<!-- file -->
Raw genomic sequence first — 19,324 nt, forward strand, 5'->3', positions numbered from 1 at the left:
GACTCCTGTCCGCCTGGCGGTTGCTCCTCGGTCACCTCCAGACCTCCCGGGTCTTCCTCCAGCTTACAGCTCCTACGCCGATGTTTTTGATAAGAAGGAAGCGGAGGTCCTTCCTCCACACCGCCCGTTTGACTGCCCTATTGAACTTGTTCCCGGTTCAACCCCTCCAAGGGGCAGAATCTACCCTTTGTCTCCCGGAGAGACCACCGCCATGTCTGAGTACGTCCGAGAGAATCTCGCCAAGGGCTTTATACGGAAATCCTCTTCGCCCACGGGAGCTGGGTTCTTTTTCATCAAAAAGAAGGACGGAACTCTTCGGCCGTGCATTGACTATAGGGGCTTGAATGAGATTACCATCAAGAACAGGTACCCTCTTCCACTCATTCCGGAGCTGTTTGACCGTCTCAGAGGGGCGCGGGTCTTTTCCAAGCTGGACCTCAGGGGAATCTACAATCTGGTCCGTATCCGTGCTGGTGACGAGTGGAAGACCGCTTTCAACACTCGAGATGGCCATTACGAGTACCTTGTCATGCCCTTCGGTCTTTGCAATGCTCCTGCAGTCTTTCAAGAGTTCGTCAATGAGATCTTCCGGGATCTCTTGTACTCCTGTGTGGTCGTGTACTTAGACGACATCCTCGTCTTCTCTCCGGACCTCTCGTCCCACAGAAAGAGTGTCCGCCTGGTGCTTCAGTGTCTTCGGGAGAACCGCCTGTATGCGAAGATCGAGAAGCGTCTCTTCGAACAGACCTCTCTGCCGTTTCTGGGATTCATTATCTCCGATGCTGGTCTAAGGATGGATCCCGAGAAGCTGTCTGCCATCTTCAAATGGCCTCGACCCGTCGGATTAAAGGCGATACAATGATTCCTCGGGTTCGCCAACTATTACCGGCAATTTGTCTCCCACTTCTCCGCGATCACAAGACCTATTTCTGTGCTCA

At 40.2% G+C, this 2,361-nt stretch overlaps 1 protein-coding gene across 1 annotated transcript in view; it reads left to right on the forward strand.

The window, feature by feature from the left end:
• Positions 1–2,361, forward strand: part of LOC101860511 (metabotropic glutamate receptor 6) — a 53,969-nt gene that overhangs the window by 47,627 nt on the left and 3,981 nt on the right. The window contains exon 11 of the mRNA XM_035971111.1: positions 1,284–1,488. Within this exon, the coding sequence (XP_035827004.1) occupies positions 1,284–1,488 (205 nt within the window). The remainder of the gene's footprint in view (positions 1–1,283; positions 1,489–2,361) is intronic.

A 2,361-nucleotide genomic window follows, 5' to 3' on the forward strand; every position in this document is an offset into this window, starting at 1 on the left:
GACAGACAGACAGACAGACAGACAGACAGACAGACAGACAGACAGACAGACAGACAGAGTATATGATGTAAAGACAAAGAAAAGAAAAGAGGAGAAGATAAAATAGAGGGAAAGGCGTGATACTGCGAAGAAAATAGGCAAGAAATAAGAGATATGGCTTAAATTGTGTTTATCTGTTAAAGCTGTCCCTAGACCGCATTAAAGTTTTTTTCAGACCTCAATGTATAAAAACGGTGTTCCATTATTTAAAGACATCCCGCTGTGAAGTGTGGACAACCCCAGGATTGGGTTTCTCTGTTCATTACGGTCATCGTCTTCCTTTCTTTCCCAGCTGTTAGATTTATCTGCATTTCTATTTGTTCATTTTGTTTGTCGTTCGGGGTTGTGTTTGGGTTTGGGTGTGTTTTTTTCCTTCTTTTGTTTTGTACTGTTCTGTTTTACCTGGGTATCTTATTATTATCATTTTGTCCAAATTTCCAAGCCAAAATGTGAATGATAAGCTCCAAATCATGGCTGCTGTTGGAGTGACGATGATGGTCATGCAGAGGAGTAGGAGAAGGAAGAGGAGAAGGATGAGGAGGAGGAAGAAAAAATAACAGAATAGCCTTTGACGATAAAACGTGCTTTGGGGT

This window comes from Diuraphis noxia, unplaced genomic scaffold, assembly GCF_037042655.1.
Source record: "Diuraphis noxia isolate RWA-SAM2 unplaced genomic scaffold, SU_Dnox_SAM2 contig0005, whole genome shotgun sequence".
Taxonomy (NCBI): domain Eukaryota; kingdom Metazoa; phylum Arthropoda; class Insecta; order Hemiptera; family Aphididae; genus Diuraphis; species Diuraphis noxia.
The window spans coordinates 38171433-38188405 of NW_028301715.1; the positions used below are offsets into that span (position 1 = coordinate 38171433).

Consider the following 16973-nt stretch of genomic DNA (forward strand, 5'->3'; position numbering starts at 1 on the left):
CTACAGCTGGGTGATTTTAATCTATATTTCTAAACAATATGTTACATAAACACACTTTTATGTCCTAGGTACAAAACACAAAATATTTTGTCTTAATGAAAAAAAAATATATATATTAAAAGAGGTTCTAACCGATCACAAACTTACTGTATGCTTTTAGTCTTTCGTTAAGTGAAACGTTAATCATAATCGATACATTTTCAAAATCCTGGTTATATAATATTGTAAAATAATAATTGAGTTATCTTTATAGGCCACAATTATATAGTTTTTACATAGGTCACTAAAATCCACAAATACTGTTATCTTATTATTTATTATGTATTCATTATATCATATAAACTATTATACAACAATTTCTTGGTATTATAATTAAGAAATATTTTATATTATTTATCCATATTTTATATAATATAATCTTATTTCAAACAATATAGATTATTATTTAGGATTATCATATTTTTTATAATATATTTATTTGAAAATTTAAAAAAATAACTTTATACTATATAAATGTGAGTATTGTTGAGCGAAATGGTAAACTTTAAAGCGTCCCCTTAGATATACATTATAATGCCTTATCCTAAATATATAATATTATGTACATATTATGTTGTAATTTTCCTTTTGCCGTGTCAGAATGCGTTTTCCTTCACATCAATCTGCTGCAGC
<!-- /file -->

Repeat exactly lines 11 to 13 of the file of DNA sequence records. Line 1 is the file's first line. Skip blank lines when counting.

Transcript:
The window spans coordinates 38171433-38188405 of NW_028301715.1; the positions used below are offsets into that span (position 1 = coordinate 38171433).

Consider the following 16973-nt stretch of genomic DNA (forward strand, 5'->3'; position numbering starts at 1 on the left):
CTACAGCTGGGTGATTTTAATCTATATTTCTAAACAATATGTTACATAAACACACTTTTATGTCCTAGGTACAAAACACAAAATATTTTGTCTTAATGAAAAAAAAATATATATATTAAAAGAGGTTCTAACCGATCACAAACTTACTGTATGCTTTTAGTCTTTCGTTAAGTGAAACGTTAATCATAATCGATACATTTTCAAAATCCTGGTTATATAATATTGTAAAATAATAATTGAGTTATCTTTATAGGCCACAATTATATAGTTTTTACATAGGTCACTAAAATCCACAAATACTGTTATCTTATTATTTATTATGTATTCATTATATCATATAAACTATTATACAACAATTTCTTGGTATTATAATTAAGAAATATTTTATATTATTTATCCATATTTTATATAATATAATCTTATTTCAAACAATATAGATTATTATTTAGGATTATCATATTTTTTATAATATATTTATTTGAAAATTTAAAAAAATAACTTTATACTATATAAATGTGAGTATTGTTGAGCGAAATGGTAAACTTTAAAGCGTCCCCTTAGATATACATTATAATGCCTTATCCTAAATATATAATATTATGTACATATTATGTTGTAATTTTCCTTTTGCCGTGTCAGAATGCGTTTTCCTTCACATCAATCTGCTGCAGC